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About the Author

Elizabeth Wayland Barber is the author of six books, including Women's Work The First 20,000 Years and The Mummies of rmchi. A professor emerita at Occidental College and a research associate at the Cotsen Institute of Archaeology, UCLA, she also teaches and choreographs for Occidental's Folk and mostrar mais Historical Dance Troupe, which she founded in 1971. mostrar menos
Image credit: Elizabeth Wayland Barber

Obras por Elizabeth Wayland Barber

Associated Works


Conhecimento Comum

Outros nomes
Barber, E. J. W.
Data de nascimento
Locais de residência
Los Angeles, California, USA
Yale University (PhD|Linguistics|1968)
Bryn Mawr College (BA|Archaeology|1963)
scholar of textiles
college professor
Occidental College
American Costume Society
Prémios e menções honrosas
Guggenheim Fellowship for Humanities, US & Canada
Millia Davenport Publication Award (2000)
Mary Lowther Ranney Distinguished Alumna Award, Westridge, School
Albert Nelson Marquis Lifetime Achievement Award

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Elizabeth is professor emerita at Occidental College and author of several books, including the award-winning, Women’s Work: The First 20,00 Years, named one of the “100 Best Science Books of the Century” by Sigma Xi and her most recent, When They Severed Earth from Sky: How the Human Mind Shapes Myth. She is the pre-eminent authority on prehistoric textiles and acclaimed in the fields of linguistics and archeology. “Betchen,” as she is known, received her Bachelor’s Degree in Archeology and Greek from Bryn Mawr College and her doctorate in Linguistics from Yale University.




The author has done a fabulous job of making her subject interesting (I had to keep reminding myself that I really don't need a new hobby). The title was a little misleading: it's more about the creation of cloth, and the basics of clothing people with women, their other work, and how they interact with society secondary. I'm more interested in the latter than the former; the author did a good job of making me forget that when I was reading.

This was less about sewing, embroidery, etc, and more about spinning and weaving, with regular side trips in the materials used and how to prepare them to create thread and rope.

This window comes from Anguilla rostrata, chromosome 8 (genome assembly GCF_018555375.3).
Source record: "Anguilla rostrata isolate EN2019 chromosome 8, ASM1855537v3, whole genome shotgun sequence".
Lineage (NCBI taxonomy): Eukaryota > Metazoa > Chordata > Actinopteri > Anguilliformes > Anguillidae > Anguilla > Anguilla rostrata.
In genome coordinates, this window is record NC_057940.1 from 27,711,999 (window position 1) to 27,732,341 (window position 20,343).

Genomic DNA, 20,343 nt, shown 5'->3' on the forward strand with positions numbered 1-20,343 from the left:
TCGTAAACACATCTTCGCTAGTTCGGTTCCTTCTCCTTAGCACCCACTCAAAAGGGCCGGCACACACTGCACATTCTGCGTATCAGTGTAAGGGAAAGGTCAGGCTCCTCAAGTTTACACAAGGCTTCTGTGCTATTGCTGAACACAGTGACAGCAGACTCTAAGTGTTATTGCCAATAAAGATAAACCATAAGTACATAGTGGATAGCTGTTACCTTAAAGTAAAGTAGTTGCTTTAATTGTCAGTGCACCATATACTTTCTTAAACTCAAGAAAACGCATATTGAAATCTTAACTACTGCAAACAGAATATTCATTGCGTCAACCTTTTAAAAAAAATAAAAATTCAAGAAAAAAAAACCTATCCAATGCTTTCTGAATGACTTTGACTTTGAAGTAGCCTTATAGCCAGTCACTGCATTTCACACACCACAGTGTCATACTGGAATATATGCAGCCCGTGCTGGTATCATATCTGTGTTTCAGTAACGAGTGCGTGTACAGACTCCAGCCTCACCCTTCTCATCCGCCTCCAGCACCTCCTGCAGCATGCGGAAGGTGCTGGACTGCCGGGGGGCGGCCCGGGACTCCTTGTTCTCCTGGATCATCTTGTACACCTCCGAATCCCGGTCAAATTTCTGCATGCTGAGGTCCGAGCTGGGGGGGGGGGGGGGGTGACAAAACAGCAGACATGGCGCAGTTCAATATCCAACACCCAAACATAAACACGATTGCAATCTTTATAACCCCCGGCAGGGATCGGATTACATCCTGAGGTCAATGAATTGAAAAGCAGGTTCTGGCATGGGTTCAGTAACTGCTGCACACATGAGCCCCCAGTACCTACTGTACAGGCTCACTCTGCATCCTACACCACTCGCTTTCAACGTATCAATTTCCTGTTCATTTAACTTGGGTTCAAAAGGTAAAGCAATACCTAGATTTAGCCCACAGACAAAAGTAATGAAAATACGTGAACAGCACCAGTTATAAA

A book to keep in mind when discussing, or looking into, how women fit into society. I highly recommend it.
… (mais)
crankybookwyrm | 27 outras críticas | Nov 28, 2023 |
In contemporary western society, fiber arts are practiced mostly by women. And, it turns out, that’s the way it’s been for thousands of years. But crafts like spinning and weaving were more than just hobbies. Textiles were integral to the economy as far back as paleolithic times. In this book, Elizabeth Wayland Barber describes why women came to be responsible for making cloth. Then she describes the various types of cloth, production methods, and end uses from the invention of string and sewing over 20,000 years ago, up to Classical Greece around 500 BCE.

Because textiles naturally degrade over time, researchers cannot rely solely on archaeological evidence. Barber found several other avenues of inquiry which she used to develop a picture of these early societies. For example, she obtained a great deal of insight from studying early language. If language included a word for cloth or a garment, then that item must have existed even if no physical remains have been found. The geographic scope is limited to what is now Europe and the Middle East, not because these were the only societies producing cloth, but for practical reasons: a broader scope would have made for a larger and possibly less accessible book.

I appreciated the way this book not only outlined the evolution of fiber arts, but validated the role of women and their contributions to society.
… (mais)
lauralkeet | 27 outras críticas | Feb 22, 2023 |
Extremely interesting book. Tells the history of textiles and women's place in their production. Interesting things such as the fact that women have always been the main spinners of thread because it is a job that can be dropped quickly to take care of a burning pot or crying child, unlike say blacksmithing.
Luziadovalongo | 27 outras críticas | Jul 14, 2022 |



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